How To Beat Stress



The Australian Psychological Society defines stress as a “feeling of being overloaded, wound up, tight, tense and worried. We all experience stress at times. It can sometimes help to motivate us to get a task finished, or perform well. But stress can also be harmful if we become over-stressed, interfering with our ability to get on with our normal life for too long.”

Whilst you may have a great picture or catalogue of ideas of your dreamy self-care activities, are you actually doing them?

It’s great to have the awareness and idea’s how to look after yourself in a positive way, however all means nothing if you aren’t putting into practice!

Under extended periods or chronic stress, our need for self-care is required to restore balance to a frazzled nervous system.

If you are experiencing any of the following, it’s time to love yourself to healing.

· Anxiety, Brain fog, memory problems, racing mind

· Tiredness, weakness, lethargy, shakiness

· Muscle loss and weight gain, particularly around stomach – this is where stress shows up!

· Weakened immunity- Inability to heal, illness, cold sores

· Digestive issues, indigestion, diarrhea or constipation.

· Cholesterol issues, high blood pressure

· Poor sleep – finding it hard to get up in the morning even after 8+ hours sleep, or inability to get to sleep

· Cravings for salty or sweet foods or stimulants- i.e. coffee, alcohol

· Emotionally reactive, anger, frustration, depression or feelings of despair

Chronic and repeated exposure to stress can create compounding issues. Each time you are exposed to a new stressor it’s as if a trigger has been pulled, releasing hormones that trigger a cascade of issues. Unfortunately, it takes less and less each time for the “trigger” to be released.

Looking after yourself and ensuring that there is time allocated to stop, check in with yourself will ensure that you don’t experience complete burn out, and put you on the path to healing naturally.

Learning to handle stress, recognising and changing the behaviours that contribute to stress in healthy ways is important to restore body and mind.


Some techniques that can help are as follows:

Learn your triggers; this could be a series of late nights, work deadlines, particular people or restless children that won’t eat their dinner. Identifying your triggers allows you to anticipate and calm yourself before the event or circumstance arrives and practice mindfulness. If you can find ways of avoiding this trigger, i.e. make sure you get good restorative sleep, don’t leave the work to last minute.

Self -Care; Make an appointment with yourself- book a yoga class, massage, a walk on your lunch break or after work. Practicing relaxation will help your body and nervous system rest and restore. Try going for a walk (forest for the extra biophila effects) reading a book, a progressive muscle relaxation mediation (APP) , yoga or run a bath, light the candles and put on some music. Making time for yourself to enjoy the simple things will bring you a sense of well-being and pleasure. Be aware of the negative self- talk and guilt; re-frame this as you are doing something for you.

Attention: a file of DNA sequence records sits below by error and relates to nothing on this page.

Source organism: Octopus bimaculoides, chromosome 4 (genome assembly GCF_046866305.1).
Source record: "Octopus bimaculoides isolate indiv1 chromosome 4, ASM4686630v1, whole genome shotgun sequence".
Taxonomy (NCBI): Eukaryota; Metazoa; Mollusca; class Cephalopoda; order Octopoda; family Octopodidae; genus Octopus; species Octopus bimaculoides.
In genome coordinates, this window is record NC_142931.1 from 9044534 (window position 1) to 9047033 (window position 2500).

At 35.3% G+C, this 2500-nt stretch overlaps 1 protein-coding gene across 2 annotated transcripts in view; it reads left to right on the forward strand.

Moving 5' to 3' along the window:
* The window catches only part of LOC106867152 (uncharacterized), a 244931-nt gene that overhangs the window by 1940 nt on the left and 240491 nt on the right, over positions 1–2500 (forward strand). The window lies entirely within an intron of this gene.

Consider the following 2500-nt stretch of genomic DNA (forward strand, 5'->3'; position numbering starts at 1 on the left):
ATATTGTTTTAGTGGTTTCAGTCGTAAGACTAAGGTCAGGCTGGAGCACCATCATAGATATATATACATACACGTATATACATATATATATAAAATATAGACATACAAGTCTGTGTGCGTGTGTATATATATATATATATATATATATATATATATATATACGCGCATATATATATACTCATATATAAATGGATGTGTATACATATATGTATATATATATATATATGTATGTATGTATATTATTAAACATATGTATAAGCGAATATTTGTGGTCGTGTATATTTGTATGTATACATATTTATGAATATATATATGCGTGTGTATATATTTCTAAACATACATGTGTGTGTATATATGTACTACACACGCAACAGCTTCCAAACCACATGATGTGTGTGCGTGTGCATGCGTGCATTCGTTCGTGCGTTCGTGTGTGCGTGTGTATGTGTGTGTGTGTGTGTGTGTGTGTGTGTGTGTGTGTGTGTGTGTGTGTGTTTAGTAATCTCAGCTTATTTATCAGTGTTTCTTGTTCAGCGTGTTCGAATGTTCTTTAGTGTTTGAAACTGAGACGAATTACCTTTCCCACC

Only by filling your cup first, will you then be able to offer it to others.

Structure; The human brain loves routine, rhythm and helps to calm the stress of daily lives, establishing a routine can be very comforting and encouraging. Structure may include; Meal prepping on a Sunday afternoon, creating regular times for self-care- exercise and meditation or reading your favourite book at night before bed.

Connection; spending time with family and friends, those that lift you up and allow you to share thoughts and feelings is important. Rather than bottling up our feelings, if we can connect with people that understand us, we feel heard and can manage our stress with support. Catch up with your friends for a coffee, have a chat and often, hearing your own thoughts out loud brings the solutions.

Nutrition; this is critical to support your adrenals, nervous system, digestions and brain when under immense stress. Eating the wrong food can impact your mental and physical health further.

· Eat plenty of vegetables - rainbow

· Drink 2 L plus of water a day –herbal teas such as Chamomile, lemon balm and ginger

· B vitamins- complex range of Vitamins / support our nervous system, digestion, brain and energy functions. The following foods are great sources of B Vitamins; Dark leafy vegetables, seeds and nuts, legumes, eggs and dairy, meat (red meat, chicken and fish), whole grains, some fruit.

· Eat regularly- Minimize blood sugar spikes

· Avoid caffeine and other stimulants

· Avoid sugar

· Reduce/ avoid Alcohol- nervous system depressant and disrupt sleep

· Avoid processed foods- they put strain on an already compromised digestion


The thoughts you fuel your mind with is as important as the food you fuel your body with. It takes a holistic approach to overcoming debilitating symptoms of stress. Make sure that you are eating healthy food, predominately whole foods, getting regular exercise and finding time to still the mind with a form of meditation that works for you.

This is a gentle reminder to myself this week too. The events of the past few weeks have been emotionally draining and bring with it some horrible memories that create the same stress response physiologically as being attacked by a saber tooth!

So whilst these are suggestions I often make to clients, as a practitioner, sometimes I need to remind myself to do as I say.

Amanda x


* If you or someone you know is experiencing chronic stress or depression, I advise to seek Psychological help. Sometimes talking to someone can assist you to understand and uncover any underlying issues.

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